CSBC Says Profit May Fall on Low-Margin Taiwan Orders

Paul Tang, president of CSBC Corp.
Paul Tang, president of CSBC Corp., poses for a portrait in Taipei. Photographer: Maurice Tsai/Bloomberg

CSBC Corp., Taiwan’s biggest shipbuilder, said profit may fall this year as it works through low-margin orders placed by government-owned companies during the global recession.

“There’s no money to be made from these contracts,” President Paul Tang said in an interview in his Taipei office yesterday. Orders for tankers from refiner CPC Corp. and for coal ships from Taiwan Power Co. did help the shipyard weather the economic slowdown and a global slump in order, he said.

An economic rebound has now revived demand with vessel prices rising at least 10 percent from the lowest point during the global recession, Tang said. Evergreen Group and Neptune Orient Lines Ltd., Asia’s two largest container lines, both ordered new ships last month as U.S. and European retailers boost purchases of Asian-made toys, furniture and auto-parts.

“The container-shipping market is improving after having several bad years as the global economy recovers,” said Michael On, president of Beyond Asset Management Co., who rates CSBC “neutral.” “Orders for new vessels may increase.”

Production at CSBC, as measured by steel work, bottomed in the first half, Tang said. The shipbuilder, which has a yard in Kaohsiung in southern Taiwan and another in Keelung in the north, is fully booked through the first half of 2013, he said.

“It looks like the market had reached its lowest point,” Tang, 64, said. “It’ll be clear in late 2011 or 2012 if the recovery stands.”

Shares Pare Gains

The shipyard climbed 3 percent to NT$27.85 at the 1:30 p.m. close of trading in Taipei, paring gains of as much as 5.7 percent. Taiwanese shipping stocks rose today after the Baltic Dry Index, a measure of commodity-shipping costs, jumped the most in more than two months yesterday, said Daniel Tzeng, an analyst at Fubon Securities Co. in Taipei.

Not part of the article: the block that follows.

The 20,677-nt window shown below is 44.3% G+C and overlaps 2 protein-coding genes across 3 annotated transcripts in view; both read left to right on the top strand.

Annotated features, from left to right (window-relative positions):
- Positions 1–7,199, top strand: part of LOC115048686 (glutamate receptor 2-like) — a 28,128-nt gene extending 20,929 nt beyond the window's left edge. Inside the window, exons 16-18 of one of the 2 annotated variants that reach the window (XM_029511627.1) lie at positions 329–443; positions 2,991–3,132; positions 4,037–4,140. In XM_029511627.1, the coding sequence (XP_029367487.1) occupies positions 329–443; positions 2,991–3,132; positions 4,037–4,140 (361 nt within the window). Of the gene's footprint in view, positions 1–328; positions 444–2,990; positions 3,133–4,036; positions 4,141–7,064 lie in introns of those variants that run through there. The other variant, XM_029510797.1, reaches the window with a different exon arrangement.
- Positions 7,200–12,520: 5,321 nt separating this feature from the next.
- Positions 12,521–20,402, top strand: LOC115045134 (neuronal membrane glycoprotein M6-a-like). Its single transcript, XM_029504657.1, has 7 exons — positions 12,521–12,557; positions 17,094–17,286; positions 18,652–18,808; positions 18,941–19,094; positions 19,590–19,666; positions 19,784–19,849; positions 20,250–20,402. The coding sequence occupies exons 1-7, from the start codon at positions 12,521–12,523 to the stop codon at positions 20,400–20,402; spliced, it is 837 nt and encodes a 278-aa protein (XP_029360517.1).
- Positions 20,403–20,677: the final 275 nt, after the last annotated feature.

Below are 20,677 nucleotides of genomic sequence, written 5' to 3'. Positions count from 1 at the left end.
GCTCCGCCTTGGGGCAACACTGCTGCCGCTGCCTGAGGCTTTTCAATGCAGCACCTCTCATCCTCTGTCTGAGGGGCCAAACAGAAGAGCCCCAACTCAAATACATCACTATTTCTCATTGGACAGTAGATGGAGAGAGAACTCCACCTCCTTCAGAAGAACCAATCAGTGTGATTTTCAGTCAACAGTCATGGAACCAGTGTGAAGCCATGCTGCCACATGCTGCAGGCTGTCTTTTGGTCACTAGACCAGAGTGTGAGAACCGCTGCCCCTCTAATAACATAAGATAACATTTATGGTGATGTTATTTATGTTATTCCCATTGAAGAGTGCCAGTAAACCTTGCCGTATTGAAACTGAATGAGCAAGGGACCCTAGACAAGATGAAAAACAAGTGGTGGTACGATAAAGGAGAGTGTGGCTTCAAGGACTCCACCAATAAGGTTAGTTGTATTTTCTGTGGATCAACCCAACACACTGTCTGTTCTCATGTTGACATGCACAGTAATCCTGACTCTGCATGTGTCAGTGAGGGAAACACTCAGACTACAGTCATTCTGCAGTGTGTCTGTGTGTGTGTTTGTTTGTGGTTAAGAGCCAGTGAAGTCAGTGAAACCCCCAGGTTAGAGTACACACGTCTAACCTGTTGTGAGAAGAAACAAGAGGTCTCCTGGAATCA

CSBC made an unaudited net income of NT$878 million ($28 million) in the first seven months of the year, according to an Aug. 6 stock exchange filing. There was no year-earlier comparison. Sales fell 26 percent in the period.

Last year, annual profit more than doubled to NT$2.46 billion. Profit this year will likely decline, Tang said, without elaboration.

Container ships account for more than 70 percent of CSBC’s output, Tang said. The company also builds bulk carriers and oil platforms, he said. Vessel prices fell at least 30 percent because of the global financial crisis, he said.

Neptune Orient ordered as many as 12 container vessels from Seoul-based Daewoo Shipbuilding & Marine Engineering Co. last month. The deal was valued at as much as $1.2 billion order.

Evergreen Group, based in Taipei, ordered 10 vessels from Samsung Heavy Industries Co. on July 2 as part of a plan to buy 100 ships. The line may order 12 container ships from CSBC, the Economic Daily News reported July 3. Tang declined to comment on the report, citing a confidentiality agreement between the two companies.

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